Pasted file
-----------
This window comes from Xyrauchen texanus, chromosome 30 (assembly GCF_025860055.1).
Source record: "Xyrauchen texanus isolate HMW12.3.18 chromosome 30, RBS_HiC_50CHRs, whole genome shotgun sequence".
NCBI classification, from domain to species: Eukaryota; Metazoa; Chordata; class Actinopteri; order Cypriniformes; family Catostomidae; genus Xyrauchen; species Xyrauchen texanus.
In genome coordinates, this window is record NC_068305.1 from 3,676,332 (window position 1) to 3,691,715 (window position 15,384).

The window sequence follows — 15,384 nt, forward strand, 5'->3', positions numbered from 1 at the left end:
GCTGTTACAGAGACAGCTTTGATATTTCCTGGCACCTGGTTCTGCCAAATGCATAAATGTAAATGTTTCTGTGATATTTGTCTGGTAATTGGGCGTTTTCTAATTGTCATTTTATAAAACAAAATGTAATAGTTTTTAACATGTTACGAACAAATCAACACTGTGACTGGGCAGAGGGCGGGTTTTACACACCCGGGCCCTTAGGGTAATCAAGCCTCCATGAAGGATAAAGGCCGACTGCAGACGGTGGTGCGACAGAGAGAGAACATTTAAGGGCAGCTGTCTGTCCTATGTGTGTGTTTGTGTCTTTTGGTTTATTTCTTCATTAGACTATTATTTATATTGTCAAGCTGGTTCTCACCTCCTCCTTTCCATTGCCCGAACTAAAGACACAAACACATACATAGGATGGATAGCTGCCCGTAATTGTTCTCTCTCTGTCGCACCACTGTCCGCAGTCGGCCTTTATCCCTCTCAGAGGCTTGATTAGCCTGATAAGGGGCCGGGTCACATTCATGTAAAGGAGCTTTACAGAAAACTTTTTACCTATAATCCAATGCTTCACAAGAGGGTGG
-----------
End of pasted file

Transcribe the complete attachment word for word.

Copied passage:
This window comes from Xyrauchen texanus, chromosome 30 (assembly GCF_025860055.1).
Source record: "Xyrauchen texanus isolate HMW12.3.18 chromosome 30, RBS_HiC_50CHRs, whole genome shotgun sequence".
NCBI classification, from domain to species: Eukaryota; Metazoa; Chordata; class Actinopteri; order Cypriniformes; family Catostomidae; genus Xyrauchen; species Xyrauchen texanus.
In genome coordinates, this window is record NC_068305.1 from 3,676,332 (window position 1) to 3,691,715 (window position 15,384).

The window sequence follows — 15,384 nt, forward strand, 5'->3', positions numbered from 1 at the left end:
GCTGTTACAGAGACAGCTTTGATATTTCCTGGCACCTGGTTCTGCCAAATGCATAAATGTAAATGTTTCTGTGATATTTGTCTGGTAATTGGGCGTTTTCTAATTGTCATTTTATAAAACAAAATGTAATAGTTTTTAACATGTTACGAACAAATCAACACTGTGACTGGGCAGAGGGCGGGTTTTACACACCCGGGCCCTTAGGGTAATCAAGCCTCCATGAAGGATAAAGGCCGACTGCAGACGGTGGTGCGACAGAGAGAGAACATTTAAGGGCAGCTGTCTGTCCTATGTGTGTGTTTGTGTCTTTTGGTTTATTTCTTCATTAGACTATTATTTATATTGTCAAGCTGGTTCTCACCTCCTCCTTTCCATTGCCCGAACTAAAGACACAAACACATACATAGGATGGATAGCTGCCCGTAATTGTTCTCTCTCTGTCGCACCACTGTCCGCAGTCGGCCTTTATCCCTCTCAGAGGCTTGATTAGCCTGATAAGGGGCCGGGTCACATTCATGTAAAGGAGCTTTACAGAAAACTTTTTACCTATAATCCAATGCTTCACAAGAGGGTGG